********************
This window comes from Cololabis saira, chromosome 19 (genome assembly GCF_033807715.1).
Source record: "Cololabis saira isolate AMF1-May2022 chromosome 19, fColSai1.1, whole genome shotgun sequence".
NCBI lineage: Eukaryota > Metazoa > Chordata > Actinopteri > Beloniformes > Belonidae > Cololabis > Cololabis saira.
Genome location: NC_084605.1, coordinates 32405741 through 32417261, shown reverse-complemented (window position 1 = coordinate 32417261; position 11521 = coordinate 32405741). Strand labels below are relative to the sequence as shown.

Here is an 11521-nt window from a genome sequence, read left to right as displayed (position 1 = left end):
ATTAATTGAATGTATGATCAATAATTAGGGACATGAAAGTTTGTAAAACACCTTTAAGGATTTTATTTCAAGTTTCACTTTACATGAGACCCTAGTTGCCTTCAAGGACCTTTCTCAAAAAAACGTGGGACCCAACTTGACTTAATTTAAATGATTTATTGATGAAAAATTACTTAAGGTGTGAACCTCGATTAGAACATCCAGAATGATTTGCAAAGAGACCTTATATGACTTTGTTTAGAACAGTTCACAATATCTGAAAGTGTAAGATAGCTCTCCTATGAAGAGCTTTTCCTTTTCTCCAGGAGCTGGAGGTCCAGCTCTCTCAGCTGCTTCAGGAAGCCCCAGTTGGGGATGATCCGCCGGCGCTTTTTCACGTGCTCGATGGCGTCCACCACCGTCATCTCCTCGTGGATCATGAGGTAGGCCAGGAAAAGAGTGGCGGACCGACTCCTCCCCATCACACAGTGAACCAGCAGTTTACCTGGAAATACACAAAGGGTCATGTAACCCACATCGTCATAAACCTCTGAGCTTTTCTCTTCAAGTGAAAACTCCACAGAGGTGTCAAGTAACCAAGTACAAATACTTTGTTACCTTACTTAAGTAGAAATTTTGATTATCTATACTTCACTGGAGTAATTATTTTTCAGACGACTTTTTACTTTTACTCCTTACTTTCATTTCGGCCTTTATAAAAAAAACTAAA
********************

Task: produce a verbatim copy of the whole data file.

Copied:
This window comes from Cololabis saira, chromosome 19 (genome assembly GCF_033807715.1).
Source record: "Cololabis saira isolate AMF1-May2022 chromosome 19, fColSai1.1, whole genome shotgun sequence".
NCBI lineage: Eukaryota > Metazoa > Chordata > Actinopteri > Beloniformes > Belonidae > Cololabis > Cololabis saira.
Genome location: NC_084605.1, coordinates 32405741 through 32417261, shown reverse-complemented (window position 1 = coordinate 32417261; position 11521 = coordinate 32405741). Strand labels below are relative to the sequence as shown.

Here is an 11521-nt window from a genome sequence, read left to right as displayed (position 1 = left end):
ATTAATTGAATGTATGATCAATAATTAGGGACATGAAAGTTTGTAAAACACCTTTAAGGATTTTATTTCAAGTTTCACTTTACATGAGACCCTAGTTGCCTTCAAGGACCTTTCTCAAAAAAACGTGGGACCCAACTTGACTTAATTTAAATGATTTATTGATGAAAAATTACTTAAGGTGTGAACCTCGATTAGAACATCCAGAATGATTTGCAAAGAGACCTTATATGACTTTGTTTAGAACAGTTCACAATATCTGAAAGTGTAAGATAGCTCTCCTATGAAGAGCTTTTCCTTTTCTCCAGGAGCTGGAGGTCCAGCTCTCTCAGCTGCTTCAGGAAGCCCCAGTTGGGGATGATCCGCCGGCGCTTTTTCACGTGCTCGATGGCGTCCACCACCGTCATCTCCTCGTGGATCATGAGGTAGGCCAGGAAAAGAGTGGCGGACCGACTCCTCCCCATCACACAGTGAACCAGCAGTTTACCTGGAAATACACAAAGGGTCATGTAACCCACATCGTCATAAACCTCTGAGCTTTTCTCTTCAAGTGAAAACTCCACAGAGGTGTCAAGTAACCAAGTACAAATACTTTGTTACCTTACTTAAGTAGAAATTTTGATTATCTATACTTCACTGGAGTAATTATTTTTCAGACGACTTTTTACTTTTACTCCTTACTTTCATTTCGGCCTTTATAAAAAAAACTAAA